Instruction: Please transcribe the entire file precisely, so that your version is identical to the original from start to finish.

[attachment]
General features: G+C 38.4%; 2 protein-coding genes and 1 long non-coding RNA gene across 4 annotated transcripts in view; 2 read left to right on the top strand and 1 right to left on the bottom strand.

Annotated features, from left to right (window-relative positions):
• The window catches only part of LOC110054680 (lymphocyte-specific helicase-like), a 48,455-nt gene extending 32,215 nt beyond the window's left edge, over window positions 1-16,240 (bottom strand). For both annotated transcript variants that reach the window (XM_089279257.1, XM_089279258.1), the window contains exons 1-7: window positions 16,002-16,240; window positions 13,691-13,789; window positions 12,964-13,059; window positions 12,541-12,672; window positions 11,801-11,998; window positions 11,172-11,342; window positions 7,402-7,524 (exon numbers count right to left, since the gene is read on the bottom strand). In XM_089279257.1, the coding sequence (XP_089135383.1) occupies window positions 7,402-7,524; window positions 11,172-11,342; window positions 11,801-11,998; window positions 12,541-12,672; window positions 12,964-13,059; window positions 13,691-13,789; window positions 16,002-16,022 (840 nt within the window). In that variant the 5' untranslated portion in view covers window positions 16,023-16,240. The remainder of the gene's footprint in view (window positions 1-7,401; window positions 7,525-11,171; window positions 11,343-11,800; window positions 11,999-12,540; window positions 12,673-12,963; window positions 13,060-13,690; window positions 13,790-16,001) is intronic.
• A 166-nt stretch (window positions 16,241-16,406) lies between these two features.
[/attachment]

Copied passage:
General features: G+C 38.4%; 2 protein-coding genes and 1 long non-coding RNA gene across 4 annotated transcripts in view; 2 read left to right on the top strand and 1 right to left on the bottom strand.

Annotated features, from left to right (window-relative positions):
• The window catches only part of LOC110054680 (lymphocyte-specific helicase-like), a 48,455-nt gene extending 32,215 nt beyond the window's left edge, over window positions 1-16,240 (bottom strand). For both annotated transcript variants that reach the window (XM_089279257.1, XM_089279258.1), the window contains exons 1-7: window positions 16,002-16,240; window positions 13,691-13,789; window positions 12,964-13,059; window positions 12,541-12,672; window positions 11,801-11,998; window positions 11,172-11,342; window positions 7,402-7,524 (exon numbers count right to left, since the gene is read on the bottom strand). In XM_089279257.1, the coding sequence (XP_089135383.1) occupies window positions 7,402-7,524; window positions 11,172-11,342; window positions 11,801-11,998; window positions 12,541-12,672; window positions 12,964-13,059; window positions 13,691-13,789; window positions 16,002-16,022 (840 nt within the window). In that variant the 5' untranslated portion in view covers window positions 16,023-16,240. The remainder of the gene's footprint in view (window positions 1-7,401; window positions 7,525-11,171; window positions 11,343-11,800; window positions 11,999-12,540; window positions 12,673-12,963; window positions 13,060-13,690; window positions 13,790-16,001) is intronic.
• A 166-nt stretch (window positions 16,241-16,406) lies between these two features.